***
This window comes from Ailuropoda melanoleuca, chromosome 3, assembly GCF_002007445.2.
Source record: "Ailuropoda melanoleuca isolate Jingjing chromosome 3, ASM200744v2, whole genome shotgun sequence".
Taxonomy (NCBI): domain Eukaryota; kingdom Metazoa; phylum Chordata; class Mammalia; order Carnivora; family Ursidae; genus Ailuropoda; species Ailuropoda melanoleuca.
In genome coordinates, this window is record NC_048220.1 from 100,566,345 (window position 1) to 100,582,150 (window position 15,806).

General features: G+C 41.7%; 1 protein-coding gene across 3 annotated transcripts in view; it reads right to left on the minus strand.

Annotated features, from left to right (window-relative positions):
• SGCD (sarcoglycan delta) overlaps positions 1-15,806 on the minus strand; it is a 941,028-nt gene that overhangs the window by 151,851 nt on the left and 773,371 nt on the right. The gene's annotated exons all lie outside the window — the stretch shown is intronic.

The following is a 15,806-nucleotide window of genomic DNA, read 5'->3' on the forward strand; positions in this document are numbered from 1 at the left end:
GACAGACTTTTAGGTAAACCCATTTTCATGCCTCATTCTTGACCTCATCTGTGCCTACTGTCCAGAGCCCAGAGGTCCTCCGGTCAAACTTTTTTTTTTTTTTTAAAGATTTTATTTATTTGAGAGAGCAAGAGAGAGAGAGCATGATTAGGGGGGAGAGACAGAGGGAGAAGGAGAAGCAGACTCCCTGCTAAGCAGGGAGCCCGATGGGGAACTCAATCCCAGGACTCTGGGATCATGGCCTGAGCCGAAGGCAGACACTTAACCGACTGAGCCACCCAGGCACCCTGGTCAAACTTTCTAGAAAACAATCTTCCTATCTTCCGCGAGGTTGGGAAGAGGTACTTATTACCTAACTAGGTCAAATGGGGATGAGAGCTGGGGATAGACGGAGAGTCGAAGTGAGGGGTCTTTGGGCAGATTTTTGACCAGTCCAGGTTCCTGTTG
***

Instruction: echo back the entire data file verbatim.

This window comes from Ailuropoda melanoleuca, chromosome 3, assembly GCF_002007445.2.
Source record: "Ailuropoda melanoleuca isolate Jingjing chromosome 3, ASM200744v2, whole genome shotgun sequence".
Taxonomy (NCBI): domain Eukaryota; kingdom Metazoa; phylum Chordata; class Mammalia; order Carnivora; family Ursidae; genus Ailuropoda; species Ailuropoda melanoleuca.
In genome coordinates, this window is record NC_048220.1 from 100,566,345 (window position 1) to 100,582,150 (window position 15,806).

General features: G+C 41.7%; 1 protein-coding gene across 3 annotated transcripts in view; it reads right to left on the minus strand.

Annotated features, from left to right (window-relative positions):
• SGCD (sarcoglycan delta) overlaps positions 1-15,806 on the minus strand; it is a 941,028-nt gene that overhangs the window by 151,851 nt on the left and 773,371 nt on the right. The gene's annotated exons all lie outside the window — the stretch shown is intronic.

The following is a 15,806-nucleotide window of genomic DNA, read 5'->3' on the forward strand; positions in this document are numbered from 1 at the left end:
GACAGACTTTTAGGTAAACCCATTTTCATGCCTCATTCTTGACCTCATCTGTGCCTACTGTCCAGAGCCCAGAGGTCCTCCGGTCAAACTTTTTTTTTTTTTTTAAAGATTTTATTTATTTGAGAGAGCAAGAGAGAGAGAGCATGATTAGGGGGGAGAGACAGAGGGAGAAGGAGAAGCAGACTCCCTGCTAAGCAGGGAGCCCGATGGGGAACTCAATCCCAGGACTCTGGGATCATGGCCTGAGCCGAAGGCAGACACTTAACCGACTGAGCCACCCAGGCACCCTGGTCAAACTTTCTAGAAAACAATCTTCCTATCTTCCGCGAGGTTGGGAAGAGGTACTTATTACCTAACTAGGTCAAATGGGGATGAGAGCTGGGGATAGACGGAGAGTCGAAGTGAGGGGTCTTTGGGCAGATTTTTGACCAGTCCAGGTTCCTGTTG